Homeowners, Auto, Health, Life, Commercial. We have it all.

The Royersford Insurance Agent

My granddaughter is borrowing our car for the Prom. Am I covered?

A client called the other day and said that his granddaughter is borrowing his car to go to the prom.  Was he covered?  Was she covered?

 

Volkswagen Beetle crashed through a brick wallCreative Commons License simpleinsomnia via Compfight

 

As always, check with your agent and your carrier to verify.  But here’s how it works with mostly every insurance company that I know of.

The insurance follows the car, not the person.  So if your granddaughter, your friend, your sister, even if your sister’s friend were to drive your car and you authorized them to do so (gave them the OK) and they were to be in accident, there would be coverage for your car and any other damage that occurred as a result of the accident.

I advised my client to make sure that his granddaughter was listed as a driver on her parent’s policy.  All drivers need to be listed on an insurance policy somewhere.  If they are not then this could cause some issues.  There would most likely still be coverage but it could hold up things with the claim.  Meaning it may take a little longer for you to get your payment as the claim rep and the powers that be in the claim office review everything.

Depending on how often the person you are lending your car to drives the car, your insurance company may require you to list them as a driver.  In this example, the prom example, the granddaughter will just be borrowing the vehicle once.  But if you had someone who is borrowing the car more frequently than it is a smart idea to list them as a driver.

That’s among the first questions that a claim rep will ask a person who is an accident that is not listed on the policy, “how often do you drive the car?”  If the answer is anything other than this is my first time, they will demand the driver be listed.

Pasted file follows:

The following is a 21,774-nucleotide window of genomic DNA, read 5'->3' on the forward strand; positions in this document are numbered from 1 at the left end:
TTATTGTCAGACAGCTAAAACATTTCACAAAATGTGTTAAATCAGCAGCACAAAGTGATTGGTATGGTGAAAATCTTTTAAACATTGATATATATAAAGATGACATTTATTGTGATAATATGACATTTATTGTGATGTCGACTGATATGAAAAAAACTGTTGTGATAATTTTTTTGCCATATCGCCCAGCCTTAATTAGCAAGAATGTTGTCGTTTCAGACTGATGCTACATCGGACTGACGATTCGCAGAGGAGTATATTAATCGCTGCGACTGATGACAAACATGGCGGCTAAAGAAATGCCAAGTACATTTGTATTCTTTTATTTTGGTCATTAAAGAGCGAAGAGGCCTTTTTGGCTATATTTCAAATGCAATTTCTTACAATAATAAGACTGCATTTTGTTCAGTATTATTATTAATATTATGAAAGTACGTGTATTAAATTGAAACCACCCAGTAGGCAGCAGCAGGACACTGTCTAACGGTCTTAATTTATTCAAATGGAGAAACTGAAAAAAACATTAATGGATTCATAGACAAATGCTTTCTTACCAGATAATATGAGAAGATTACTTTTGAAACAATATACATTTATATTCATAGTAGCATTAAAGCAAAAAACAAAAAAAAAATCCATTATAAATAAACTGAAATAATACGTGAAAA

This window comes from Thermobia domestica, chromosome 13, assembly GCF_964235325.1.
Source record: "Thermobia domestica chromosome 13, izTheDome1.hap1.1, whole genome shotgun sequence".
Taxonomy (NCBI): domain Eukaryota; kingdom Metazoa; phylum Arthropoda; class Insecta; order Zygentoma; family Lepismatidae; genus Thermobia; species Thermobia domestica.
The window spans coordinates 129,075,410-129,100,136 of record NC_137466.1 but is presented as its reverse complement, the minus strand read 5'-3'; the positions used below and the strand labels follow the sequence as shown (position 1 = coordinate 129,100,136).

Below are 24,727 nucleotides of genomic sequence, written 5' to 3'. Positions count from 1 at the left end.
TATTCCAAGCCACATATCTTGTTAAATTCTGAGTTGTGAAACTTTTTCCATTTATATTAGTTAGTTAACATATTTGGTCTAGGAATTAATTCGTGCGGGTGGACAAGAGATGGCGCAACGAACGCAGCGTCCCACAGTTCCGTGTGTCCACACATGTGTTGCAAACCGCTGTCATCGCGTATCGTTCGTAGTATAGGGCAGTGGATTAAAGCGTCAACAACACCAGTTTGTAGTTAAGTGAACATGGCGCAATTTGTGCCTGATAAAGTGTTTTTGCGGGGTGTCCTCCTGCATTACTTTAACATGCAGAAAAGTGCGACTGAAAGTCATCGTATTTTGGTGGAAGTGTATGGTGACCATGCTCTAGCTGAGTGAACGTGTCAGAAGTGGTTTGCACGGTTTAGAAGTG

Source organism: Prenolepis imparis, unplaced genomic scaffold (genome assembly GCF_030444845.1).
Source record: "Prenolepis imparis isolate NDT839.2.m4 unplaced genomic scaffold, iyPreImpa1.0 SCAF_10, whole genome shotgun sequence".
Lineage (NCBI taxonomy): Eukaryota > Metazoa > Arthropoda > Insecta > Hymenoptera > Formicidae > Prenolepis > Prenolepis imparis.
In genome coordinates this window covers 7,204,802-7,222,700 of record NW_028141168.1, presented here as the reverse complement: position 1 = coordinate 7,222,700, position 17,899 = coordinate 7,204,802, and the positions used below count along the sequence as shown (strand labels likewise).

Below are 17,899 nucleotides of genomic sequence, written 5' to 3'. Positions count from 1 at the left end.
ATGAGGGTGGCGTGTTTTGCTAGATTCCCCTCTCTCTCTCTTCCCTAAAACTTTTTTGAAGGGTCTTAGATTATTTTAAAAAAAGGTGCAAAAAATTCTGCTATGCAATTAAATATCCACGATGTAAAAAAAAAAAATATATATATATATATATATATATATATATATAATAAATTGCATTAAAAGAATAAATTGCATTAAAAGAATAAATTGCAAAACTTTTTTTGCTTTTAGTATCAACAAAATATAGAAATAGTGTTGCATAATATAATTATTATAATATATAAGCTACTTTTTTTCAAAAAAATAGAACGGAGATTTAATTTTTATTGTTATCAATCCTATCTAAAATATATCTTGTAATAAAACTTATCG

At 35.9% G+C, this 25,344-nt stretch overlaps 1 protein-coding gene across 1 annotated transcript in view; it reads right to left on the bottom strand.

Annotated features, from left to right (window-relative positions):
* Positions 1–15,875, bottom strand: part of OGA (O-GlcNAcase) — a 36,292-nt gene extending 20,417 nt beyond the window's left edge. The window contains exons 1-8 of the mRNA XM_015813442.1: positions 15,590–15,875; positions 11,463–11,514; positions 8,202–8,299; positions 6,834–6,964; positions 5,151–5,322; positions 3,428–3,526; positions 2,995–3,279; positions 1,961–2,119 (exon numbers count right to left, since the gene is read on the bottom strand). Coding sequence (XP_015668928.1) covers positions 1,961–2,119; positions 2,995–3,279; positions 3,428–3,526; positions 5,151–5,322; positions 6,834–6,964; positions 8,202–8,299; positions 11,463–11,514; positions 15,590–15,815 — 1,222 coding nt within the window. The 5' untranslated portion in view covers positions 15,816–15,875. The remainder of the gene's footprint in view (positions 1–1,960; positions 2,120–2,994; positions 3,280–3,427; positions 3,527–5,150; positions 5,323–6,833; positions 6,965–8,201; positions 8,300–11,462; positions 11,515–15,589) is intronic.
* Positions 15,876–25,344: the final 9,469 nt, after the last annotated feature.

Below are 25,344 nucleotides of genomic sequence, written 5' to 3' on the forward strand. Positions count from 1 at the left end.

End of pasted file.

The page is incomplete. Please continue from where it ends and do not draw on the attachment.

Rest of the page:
Especially if they are not listed on a policy somewhere else.

Keep in mind Medical Coverage on an Insurance policy follows the person.  So, in this example, if there were to be an accident and the granddaughter were injured, her parent’s policy would pay for her Medical bills.  This, obviously, is assuming that her parents have Medical coverage on their policy.  If the granddaughter has a boyfriend that is also injured, his parent’s policy would pay for his medical bills.

Most people only have a $10,000 limit listed for their Medical coverage.  We have started to recommend you go higher, even as high as $100,000.  This will help you avoid using your Primary Health Insurance and any deductibles and co-pays that are associated with it.

One last thing to consider.  You are putting your liability on the line anytime you let someone borrow your car.  If there were to be an accident in your vehicle you are at risk for being sued.  It doesn’t mean you will get sued but the possibility is certainly there.

Here is a list of the minimum coverages that I would recommend.  You should not go below these limits.

 

My name is Keith Laskey. My goal is to educate the everyday consumer and to help them make intelligent decisions with their insurance policies. Please contact me at my office, 610-948-4830 or Email Me for any insurance related questions or concerns. You can also visit the Ron Black Agency website or like us on Facebook! Thank you for stopping by, have a great day!

Does Insurance pay for a Tree that is hit by a Car?

I received a phone call from a woman earlier today.  She was a little distraught because she was getting a bill from her apartment complex for a tree that she hit with her car.  She is a slightly older woman, 87, and lives in an independent living center.

She had already had her car repaired which cost $1,700.  Now she was getting an unexpected bill for the tree as well.

Honestly, this was the first time I have been asked about a bill for a tree.  I’m sure we have had accidents in the past that involved trees but maybe our clients never asked us about it.  I had no idea as to whether or not the tree would be covered or not.